Bedrooms: Attacks on NextDoor app
By Rebecca Morse. Also published as a letter to the editor in the Daily Camera on October 26, 2021.
"When it comes to housing in Boulder, opposition often makes 'great' the enemy of the 'good.' Take the Bedrooms Are For People ballot measure (300) for example. It should surprise no one that a cadre of multimillion dollar homeowners are vocally opposed to sharing their neighborhoods with residents who must pool resources on shared housing in order to live affordably here.
Opposition, usually galvanized on the NextDoor app, has veered into intensely negative, judgmental attacks on the young, low-income families, and seniors who would benefit most from Measure 300. I’ve seen outrageous comments denigrating the intellect of young people and lamenting the 'disintegration' of Boulder, and so on.
And I hear opponents — those who are already comfortably settled in Boulder — voice all-or-nothing demands that include maintaining the status quo for high housing costs, keeping 'neighborhood character' intact, and means-testing every new occupant to ensure that only the most worthy are allowed to live among us.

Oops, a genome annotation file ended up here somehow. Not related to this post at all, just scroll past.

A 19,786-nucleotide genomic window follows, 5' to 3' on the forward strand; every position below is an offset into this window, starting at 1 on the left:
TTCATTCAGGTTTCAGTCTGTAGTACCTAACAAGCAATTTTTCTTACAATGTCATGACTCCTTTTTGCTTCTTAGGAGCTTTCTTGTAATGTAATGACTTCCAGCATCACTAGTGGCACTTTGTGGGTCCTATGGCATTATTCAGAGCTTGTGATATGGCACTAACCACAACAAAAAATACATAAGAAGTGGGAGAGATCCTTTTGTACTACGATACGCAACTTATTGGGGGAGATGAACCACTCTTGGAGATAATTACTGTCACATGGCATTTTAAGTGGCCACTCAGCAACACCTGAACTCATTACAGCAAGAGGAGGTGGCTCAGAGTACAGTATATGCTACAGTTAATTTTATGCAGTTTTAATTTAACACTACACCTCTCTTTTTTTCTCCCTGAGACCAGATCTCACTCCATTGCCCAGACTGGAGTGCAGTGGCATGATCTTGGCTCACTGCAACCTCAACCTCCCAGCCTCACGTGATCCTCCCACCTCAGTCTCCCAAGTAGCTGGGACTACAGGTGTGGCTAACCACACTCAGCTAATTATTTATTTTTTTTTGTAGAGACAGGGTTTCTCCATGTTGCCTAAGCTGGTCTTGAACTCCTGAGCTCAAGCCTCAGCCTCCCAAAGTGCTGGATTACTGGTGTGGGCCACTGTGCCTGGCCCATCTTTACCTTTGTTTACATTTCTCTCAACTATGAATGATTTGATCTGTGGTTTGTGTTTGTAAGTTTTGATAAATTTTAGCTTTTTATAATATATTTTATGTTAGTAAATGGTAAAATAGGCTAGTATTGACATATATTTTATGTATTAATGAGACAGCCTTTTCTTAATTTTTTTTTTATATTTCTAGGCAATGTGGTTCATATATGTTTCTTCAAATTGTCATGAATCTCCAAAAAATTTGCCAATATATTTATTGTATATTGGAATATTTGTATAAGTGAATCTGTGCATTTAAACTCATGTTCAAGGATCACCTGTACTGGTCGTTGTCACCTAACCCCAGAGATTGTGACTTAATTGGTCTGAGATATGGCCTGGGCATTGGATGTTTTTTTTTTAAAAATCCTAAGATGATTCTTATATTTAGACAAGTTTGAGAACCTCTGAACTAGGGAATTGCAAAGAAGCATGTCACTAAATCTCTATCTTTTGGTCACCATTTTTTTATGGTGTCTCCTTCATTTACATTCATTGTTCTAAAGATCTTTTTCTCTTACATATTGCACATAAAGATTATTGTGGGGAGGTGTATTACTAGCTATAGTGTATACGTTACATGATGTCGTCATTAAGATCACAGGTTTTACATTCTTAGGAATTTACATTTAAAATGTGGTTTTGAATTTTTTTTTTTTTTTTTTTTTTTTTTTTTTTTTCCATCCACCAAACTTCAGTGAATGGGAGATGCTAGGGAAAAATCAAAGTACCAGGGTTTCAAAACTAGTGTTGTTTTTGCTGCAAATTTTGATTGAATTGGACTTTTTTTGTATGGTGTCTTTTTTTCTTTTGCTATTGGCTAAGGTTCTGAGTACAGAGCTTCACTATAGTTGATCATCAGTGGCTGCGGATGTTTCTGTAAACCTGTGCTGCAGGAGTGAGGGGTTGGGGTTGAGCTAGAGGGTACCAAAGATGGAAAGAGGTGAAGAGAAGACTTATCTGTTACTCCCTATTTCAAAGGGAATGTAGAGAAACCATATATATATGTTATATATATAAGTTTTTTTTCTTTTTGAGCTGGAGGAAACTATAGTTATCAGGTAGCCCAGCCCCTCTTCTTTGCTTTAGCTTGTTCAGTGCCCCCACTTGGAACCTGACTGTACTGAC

The one thing I never hear from opponents? Solutions. Instead of 'no, I don’t think that’s a good idea, but what about this?' it’s just 'no.' And that, to me, is a red flag.
If we want to make actual progress on major issues we face: climate change and affordability, we must work on meaningful solutions to reduce mounting ozone levels caused by excessive driving and in-commuting. We’d invest in nondiscriminatory, affordable housing options that allow people to live where they work, and with whom they choose, because those options support our young neighbors, our senior neighbors, and our low-income neighbors.
That’s part of living up to the values we say we embrace, Boulder. Measure 300 is one move in that direction, because we need to be acting on solutions, not simply accepting 'no' for every forward step. I’m voting yes on 300."